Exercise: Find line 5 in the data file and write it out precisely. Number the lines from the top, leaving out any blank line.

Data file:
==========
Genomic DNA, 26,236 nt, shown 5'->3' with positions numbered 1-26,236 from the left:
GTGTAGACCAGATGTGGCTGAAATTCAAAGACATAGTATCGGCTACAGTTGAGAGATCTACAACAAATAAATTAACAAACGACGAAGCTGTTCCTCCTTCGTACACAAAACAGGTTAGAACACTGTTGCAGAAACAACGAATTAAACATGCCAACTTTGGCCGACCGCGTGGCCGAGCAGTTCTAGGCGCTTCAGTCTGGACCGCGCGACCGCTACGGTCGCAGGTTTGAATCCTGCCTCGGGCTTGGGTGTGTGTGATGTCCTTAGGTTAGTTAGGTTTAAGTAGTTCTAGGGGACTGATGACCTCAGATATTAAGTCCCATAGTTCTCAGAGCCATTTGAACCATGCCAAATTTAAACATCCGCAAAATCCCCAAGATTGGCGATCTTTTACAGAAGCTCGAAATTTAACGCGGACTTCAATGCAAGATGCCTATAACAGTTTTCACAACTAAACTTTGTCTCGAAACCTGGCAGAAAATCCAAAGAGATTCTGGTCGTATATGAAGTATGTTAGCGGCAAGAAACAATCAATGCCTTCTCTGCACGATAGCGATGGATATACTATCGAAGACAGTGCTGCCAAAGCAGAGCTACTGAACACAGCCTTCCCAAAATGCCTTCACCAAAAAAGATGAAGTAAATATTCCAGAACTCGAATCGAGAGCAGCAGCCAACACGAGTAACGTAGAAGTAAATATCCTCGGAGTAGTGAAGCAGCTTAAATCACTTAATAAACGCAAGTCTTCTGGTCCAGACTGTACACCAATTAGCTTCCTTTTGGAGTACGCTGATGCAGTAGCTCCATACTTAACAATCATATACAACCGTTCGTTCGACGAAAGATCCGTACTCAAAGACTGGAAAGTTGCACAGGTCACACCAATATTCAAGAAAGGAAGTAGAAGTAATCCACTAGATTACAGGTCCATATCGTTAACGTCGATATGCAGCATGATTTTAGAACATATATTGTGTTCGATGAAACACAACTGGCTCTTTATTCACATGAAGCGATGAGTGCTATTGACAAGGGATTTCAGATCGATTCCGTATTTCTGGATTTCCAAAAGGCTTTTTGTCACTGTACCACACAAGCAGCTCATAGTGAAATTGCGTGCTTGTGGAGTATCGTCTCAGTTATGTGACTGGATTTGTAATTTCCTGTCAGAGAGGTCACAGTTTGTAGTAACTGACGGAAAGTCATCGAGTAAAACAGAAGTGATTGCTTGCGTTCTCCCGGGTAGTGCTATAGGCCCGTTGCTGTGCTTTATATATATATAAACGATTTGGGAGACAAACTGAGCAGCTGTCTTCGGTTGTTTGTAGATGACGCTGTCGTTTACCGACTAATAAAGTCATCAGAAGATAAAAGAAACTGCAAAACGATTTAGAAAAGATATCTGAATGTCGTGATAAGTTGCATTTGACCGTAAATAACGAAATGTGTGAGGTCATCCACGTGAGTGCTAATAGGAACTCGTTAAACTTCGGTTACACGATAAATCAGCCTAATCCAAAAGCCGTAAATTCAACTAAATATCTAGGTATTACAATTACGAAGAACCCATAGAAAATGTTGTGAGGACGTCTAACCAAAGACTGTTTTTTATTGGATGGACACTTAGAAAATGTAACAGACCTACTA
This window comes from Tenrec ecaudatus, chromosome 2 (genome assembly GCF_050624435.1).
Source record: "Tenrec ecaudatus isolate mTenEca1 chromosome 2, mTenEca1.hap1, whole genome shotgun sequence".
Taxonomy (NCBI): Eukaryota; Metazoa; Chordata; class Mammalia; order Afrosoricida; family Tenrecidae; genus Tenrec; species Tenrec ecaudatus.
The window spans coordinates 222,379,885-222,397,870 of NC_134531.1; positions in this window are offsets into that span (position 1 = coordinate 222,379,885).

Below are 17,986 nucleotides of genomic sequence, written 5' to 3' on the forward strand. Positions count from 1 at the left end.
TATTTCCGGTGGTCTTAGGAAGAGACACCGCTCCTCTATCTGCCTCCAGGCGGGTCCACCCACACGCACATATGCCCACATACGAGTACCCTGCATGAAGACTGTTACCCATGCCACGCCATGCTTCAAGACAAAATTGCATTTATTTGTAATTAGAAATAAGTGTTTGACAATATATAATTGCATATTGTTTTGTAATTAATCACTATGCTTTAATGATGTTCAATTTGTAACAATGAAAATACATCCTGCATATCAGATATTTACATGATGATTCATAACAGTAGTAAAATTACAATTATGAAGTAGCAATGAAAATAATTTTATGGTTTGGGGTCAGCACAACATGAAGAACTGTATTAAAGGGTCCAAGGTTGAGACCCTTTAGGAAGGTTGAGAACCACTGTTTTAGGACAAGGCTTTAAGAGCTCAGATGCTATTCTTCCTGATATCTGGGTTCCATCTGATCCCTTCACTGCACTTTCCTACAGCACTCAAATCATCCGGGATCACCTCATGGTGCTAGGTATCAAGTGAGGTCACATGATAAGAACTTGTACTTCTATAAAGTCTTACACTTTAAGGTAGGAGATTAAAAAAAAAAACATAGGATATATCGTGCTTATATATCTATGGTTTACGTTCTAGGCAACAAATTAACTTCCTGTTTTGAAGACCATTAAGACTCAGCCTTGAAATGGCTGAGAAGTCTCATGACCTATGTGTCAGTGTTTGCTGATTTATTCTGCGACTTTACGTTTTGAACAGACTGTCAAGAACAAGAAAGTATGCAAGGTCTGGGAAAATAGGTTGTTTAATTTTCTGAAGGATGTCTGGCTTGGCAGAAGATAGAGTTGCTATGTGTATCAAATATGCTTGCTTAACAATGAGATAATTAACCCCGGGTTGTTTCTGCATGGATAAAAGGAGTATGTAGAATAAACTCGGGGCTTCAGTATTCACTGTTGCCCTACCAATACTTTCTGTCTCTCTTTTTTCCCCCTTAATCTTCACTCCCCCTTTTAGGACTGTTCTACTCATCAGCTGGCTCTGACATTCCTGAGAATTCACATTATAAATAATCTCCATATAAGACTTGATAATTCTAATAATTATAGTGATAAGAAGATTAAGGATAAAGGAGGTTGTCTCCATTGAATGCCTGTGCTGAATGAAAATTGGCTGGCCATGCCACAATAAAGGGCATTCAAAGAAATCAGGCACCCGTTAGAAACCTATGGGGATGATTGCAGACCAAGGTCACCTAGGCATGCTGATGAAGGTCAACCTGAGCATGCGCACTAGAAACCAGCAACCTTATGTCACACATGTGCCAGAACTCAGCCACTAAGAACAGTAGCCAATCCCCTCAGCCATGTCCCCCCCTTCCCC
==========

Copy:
Taxonomy (NCBI): Eukaryota; Metazoa; Chordata; class Mammalia; order Afrosoricida; family Tenrecidae; genus Tenrec; species Tenrec ecaudatus.